‘Twas the night before Election Day, when all through the city,
Not a driver was moving, the sight wasn’t pretty;
The yard signs were posted by the roadside with care,
Like pretty turquoise flags lining each thoroughfare.
And pappa in his Prius, and I in my truck,
both raised our fists and muttered, “What the fuck.”
On Mopac and Airport and 183,
No one could get where they needed to be.
Just up ahead traffic came to a complete stop
and everyone felt their hearts start to drop.
As blood pressure rose and patience wore thin,
We were all stuck in Austin traffic again.
We could only imagine what had happened this time,
though driving in Austin means having to stop on a dime
and waiting at intersections for that extra beat
as red-light runners speed across the street:
An Uber driver picked a passenger up in the middle of Lamar
And froze all of Austin, both near and far.
Our roads, dear reader, have become so clogged,
a quarter mile drive feels like quite a slog.
Which is the real reason we’re having this crazy election
About whether these companies get the rules of their selection.
We can’t move around without becoming unhinged
So Uber and Lyft have Austin in a corner pinned.
We need public transportation, like buses and trains,
but agreeing to pay for them is beyond our wee brains.
Instead we have Uber and Lyft who changed the game
by disrupting the taxis and growing in fame.
Now Austin is up in arms about how to vote:
To keep Lyft and Uber and their valuations afloat?
Or to reject these companies that refuse to play by the rules
and act like fingerprint background checks are simply for fools.
So the voters thought about what would better,
a city without Uber for when under the weather
or drunk as a skunk or high as a kite,
a good choice to get home safely at night.
But then again, Lyft and Uber were acting like dicks,
spending 10 million bucks like they’re doing it for kicks.
When all of a sudden I saw a black Escalade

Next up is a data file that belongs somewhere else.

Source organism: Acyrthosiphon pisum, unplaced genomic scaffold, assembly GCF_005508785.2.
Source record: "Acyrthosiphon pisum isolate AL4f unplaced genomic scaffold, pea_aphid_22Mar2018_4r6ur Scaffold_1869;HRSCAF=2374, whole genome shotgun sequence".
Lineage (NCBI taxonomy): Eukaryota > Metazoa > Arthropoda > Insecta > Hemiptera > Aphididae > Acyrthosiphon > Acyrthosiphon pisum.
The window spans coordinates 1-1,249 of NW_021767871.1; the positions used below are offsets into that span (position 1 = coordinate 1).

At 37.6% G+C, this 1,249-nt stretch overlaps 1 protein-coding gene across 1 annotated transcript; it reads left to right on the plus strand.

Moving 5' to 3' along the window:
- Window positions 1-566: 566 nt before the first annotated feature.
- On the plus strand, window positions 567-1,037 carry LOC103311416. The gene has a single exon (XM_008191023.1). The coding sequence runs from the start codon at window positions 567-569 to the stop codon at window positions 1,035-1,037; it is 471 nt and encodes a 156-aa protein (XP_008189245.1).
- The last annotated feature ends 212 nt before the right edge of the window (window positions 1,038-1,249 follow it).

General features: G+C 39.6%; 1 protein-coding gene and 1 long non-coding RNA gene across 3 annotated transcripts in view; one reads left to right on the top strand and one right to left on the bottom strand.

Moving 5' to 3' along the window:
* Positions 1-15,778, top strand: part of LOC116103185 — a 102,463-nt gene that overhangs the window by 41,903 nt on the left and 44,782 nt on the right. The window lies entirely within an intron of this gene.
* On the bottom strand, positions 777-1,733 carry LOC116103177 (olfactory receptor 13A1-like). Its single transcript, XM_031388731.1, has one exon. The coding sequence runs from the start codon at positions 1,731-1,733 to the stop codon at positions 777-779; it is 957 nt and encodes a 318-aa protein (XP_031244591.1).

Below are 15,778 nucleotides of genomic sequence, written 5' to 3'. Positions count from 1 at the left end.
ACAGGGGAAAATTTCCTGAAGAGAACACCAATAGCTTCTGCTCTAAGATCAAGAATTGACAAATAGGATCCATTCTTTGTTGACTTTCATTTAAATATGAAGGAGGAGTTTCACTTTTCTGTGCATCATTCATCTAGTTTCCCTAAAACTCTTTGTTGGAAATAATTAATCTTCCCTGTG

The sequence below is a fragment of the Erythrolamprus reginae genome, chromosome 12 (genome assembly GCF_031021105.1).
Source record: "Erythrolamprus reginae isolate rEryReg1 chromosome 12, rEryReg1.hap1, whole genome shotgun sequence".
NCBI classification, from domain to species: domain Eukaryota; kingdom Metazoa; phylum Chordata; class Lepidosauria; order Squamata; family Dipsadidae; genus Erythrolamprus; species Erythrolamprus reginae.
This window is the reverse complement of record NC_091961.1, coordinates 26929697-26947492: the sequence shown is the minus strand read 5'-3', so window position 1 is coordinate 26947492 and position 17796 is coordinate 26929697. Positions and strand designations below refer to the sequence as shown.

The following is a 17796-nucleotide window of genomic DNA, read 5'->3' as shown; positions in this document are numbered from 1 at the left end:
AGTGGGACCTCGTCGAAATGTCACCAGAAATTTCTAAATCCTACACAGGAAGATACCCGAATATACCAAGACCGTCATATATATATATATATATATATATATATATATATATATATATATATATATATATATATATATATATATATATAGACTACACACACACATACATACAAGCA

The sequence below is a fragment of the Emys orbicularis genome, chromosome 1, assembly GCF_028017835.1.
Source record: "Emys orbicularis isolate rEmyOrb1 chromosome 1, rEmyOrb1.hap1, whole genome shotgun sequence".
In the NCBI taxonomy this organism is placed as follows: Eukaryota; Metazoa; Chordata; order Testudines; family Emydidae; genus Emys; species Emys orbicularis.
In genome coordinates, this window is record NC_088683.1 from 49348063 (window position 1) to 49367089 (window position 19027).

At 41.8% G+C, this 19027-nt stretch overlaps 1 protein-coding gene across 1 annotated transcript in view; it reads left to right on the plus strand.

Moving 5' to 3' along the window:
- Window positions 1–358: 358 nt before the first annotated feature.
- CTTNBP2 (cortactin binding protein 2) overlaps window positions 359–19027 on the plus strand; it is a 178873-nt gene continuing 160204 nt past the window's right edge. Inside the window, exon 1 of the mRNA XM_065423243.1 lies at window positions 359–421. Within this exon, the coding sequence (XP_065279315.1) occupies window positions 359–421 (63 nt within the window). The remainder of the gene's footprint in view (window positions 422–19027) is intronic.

whirling up Oltorf, making the hippies afraid.
It took a quick right when it came to South First,
and out of the passenger side a rider did burst.
Who should jump out but our own Mayor Steve
to remind us to vote on this election eve?
And he called to all neighborhoods to show up in the morn
With his slightly high voice and a toot of the horn
“Now Zilker! Now Allendale! Now University Hills!
On Montopolis! On Cherrywood! On you folks in Oak Hill!
This will be an election we’ll always remember!
Who cares what happens when it comes to November?
We need to tell America, the land of the free,
that we still spell “democracy” with a lower case D.
This election has driven a wedge in Austin’s stressed, growing heart;
this thing was a clusterfuck right from the start.
So we’re voting in record numbers, like the mailers and ads–
Man, I hope Bruce Elfant has everything in order so there are no hanging chads.
I want to remind you that our city will still be great,
no matter whose argument you’ve grown to hate.
We’re Austin, we fight, it’s one of the perks
of living in the city where the state government works.
And remember that whatever happens, it won’t matter next year,
When the Texas Legislature will be back here.”
Then he jumped back in the car and was gone like a flash
Maybe heading over to Barton Springs for a quick splash.
But I think I heard, as his car crawled away,
“Remember, you can vote at any polling place on Election Day!”